Working with a buffer~ object at init time?
I’m building an object in C using the most recent SDK, Max 6.1.2, OSX 10.8.3. It’s based on the index~ example in the SDK.
I want to build a data structure based on an analysis of the samples in the referenced buffer~ object, but my object seems to crash when I do this at init time.
Here’s the fragment I’m working with:
buffer = buffer_ref_getobject(x->l_buffer_reference);
tab = buffer_locksamples(buffer);
frames = buffer_getframecount(buffer);
post("frames: %ld", frames);
The several variables are declared.
If I place this code at the end of the set() function, it crashes. If I place it to execute only when a buffer~ is (re)set, things works fine. In set():
x->l_buffer_reference = buffer_ref_new((t_object*)x, s);
// Crashes if inserted here.
// Doesn’t crash if inserted here.
I’m presuming this has something to do with my object’s (or the buffer~’s) initialization, perhaps having not completed when buffer_ref_new() is called.
I also tried placing this code at the end of my object’s new() routine, and it appears to crash there as well.
So, any thoughts on the judicious placement of code that wants to evaluate a buffer~ on init, and also anytime the buffer~ is reset?
Many thanks, Charles
Also, when I use the function buffer_ref_getexists(), I get the following linker error:
Undefined symbols for architecture x86_64:
"_buffer_ref_getexists", referenced from:
_stationary_set in stationary~.o
ld: symbol(s) not found for architecture x86_64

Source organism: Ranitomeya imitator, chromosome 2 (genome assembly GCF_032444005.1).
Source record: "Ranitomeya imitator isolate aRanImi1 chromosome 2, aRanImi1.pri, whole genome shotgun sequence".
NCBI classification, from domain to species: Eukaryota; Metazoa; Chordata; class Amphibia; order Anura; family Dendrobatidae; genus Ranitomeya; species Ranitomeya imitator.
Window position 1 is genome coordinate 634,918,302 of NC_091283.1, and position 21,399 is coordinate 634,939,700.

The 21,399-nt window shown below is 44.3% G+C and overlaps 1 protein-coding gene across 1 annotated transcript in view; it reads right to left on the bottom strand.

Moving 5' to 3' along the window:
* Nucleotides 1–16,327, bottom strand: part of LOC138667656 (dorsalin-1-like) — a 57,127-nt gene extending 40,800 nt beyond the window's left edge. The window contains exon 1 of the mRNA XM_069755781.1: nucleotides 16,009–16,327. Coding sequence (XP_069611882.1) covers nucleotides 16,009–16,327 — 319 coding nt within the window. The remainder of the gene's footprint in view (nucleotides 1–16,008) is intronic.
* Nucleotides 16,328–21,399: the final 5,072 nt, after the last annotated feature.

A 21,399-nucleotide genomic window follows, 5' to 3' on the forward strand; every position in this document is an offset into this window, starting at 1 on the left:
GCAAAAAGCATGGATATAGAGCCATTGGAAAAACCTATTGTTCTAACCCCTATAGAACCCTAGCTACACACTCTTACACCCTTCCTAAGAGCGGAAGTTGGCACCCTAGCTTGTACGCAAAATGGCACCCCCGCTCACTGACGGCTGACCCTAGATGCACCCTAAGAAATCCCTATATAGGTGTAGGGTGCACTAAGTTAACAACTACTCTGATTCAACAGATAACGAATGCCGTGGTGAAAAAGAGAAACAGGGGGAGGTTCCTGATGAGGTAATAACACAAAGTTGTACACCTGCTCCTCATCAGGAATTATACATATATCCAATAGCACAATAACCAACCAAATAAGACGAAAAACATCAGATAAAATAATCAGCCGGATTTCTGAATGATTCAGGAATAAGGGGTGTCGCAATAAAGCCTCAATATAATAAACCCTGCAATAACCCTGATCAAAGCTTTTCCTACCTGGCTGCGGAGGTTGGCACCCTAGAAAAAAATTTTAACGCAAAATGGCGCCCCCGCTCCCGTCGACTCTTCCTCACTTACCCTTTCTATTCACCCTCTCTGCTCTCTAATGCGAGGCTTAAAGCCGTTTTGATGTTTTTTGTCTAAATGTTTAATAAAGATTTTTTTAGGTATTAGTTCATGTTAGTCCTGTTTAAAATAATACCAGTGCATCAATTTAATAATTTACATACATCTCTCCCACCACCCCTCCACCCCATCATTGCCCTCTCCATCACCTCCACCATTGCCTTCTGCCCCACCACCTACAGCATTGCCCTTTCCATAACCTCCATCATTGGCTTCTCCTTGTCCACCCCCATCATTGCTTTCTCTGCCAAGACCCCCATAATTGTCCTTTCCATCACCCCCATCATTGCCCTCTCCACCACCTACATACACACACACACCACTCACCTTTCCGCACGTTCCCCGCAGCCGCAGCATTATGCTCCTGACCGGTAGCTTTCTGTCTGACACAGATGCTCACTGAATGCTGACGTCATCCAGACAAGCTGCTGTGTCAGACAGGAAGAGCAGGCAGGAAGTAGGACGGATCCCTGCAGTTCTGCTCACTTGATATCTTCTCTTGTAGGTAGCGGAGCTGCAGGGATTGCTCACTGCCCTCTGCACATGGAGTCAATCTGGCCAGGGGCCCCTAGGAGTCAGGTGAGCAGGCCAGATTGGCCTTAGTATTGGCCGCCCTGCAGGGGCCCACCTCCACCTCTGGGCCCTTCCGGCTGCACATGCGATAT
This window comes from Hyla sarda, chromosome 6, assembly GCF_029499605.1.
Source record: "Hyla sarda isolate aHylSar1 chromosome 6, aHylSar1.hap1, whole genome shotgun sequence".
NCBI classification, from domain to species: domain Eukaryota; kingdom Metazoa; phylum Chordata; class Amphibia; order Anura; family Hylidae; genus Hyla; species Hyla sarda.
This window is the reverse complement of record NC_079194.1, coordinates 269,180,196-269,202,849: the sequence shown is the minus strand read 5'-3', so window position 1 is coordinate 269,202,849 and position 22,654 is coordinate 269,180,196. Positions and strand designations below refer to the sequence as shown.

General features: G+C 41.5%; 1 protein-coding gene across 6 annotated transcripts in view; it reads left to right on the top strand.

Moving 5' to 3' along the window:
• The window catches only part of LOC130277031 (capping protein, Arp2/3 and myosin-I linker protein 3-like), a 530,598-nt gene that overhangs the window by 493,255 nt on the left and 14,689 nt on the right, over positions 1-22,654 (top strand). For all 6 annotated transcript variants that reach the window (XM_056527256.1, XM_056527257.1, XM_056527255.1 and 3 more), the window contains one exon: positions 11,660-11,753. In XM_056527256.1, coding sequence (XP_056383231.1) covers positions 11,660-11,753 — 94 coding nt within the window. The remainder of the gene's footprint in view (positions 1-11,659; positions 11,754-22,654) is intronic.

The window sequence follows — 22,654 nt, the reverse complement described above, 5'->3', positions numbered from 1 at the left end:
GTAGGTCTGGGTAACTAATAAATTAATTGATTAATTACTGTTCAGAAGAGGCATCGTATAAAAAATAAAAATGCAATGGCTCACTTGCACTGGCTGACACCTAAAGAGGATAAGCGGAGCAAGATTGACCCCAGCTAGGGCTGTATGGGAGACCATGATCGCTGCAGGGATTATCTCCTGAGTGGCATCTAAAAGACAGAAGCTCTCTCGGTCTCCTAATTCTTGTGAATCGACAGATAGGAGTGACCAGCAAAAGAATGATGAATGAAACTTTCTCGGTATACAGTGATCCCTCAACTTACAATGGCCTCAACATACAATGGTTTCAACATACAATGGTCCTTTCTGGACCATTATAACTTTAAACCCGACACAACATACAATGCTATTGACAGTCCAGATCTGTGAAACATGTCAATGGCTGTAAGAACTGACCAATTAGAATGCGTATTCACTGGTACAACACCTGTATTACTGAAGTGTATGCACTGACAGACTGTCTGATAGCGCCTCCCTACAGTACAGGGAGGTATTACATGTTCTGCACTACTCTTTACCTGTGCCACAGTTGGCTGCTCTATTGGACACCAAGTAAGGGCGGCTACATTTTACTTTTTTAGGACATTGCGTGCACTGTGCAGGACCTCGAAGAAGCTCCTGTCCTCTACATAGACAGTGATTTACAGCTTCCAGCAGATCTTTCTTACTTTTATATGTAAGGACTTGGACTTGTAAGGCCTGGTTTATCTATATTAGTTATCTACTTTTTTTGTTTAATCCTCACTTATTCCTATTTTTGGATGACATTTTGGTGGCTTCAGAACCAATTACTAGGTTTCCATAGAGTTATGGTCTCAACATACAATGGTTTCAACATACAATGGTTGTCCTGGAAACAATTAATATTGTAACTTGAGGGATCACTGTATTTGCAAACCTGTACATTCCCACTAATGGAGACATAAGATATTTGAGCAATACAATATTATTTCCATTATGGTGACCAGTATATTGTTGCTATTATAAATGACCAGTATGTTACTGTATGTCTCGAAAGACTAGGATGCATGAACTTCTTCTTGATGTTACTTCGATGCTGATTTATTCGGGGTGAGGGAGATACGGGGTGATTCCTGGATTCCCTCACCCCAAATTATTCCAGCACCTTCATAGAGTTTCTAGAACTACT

clang: error: linker command failed with exit code 1 (use -v to see invocation)
(I’m not savvy enough with Xcode to know why it’s telling me about x86_64 when my project is set to 32-bit.)
Looks like the MaxAudioAPI has the function called _buffer_ref_exists(), and a change to the ext_buffer.h declaration will get Xcode to compile my object successfully. It does however crash when I try to run it.
In the index~ example, the variable "tab" is used to check if the buffer~ can be used (if the function returns NULL you shouldn’t try to read it), look at the perform function in the example. Perhaps, you should use the defer_low() to call your reading method to be sure that the buffer~ has been well referenced in your structure.
Grossly, architecture x86_64 is for 32-bit(x86) and 64-bit processor.
Both excellent suggestions; problem solved.
Thanks for helping me out of my crash-induced blindness!
Best wishes, Charles
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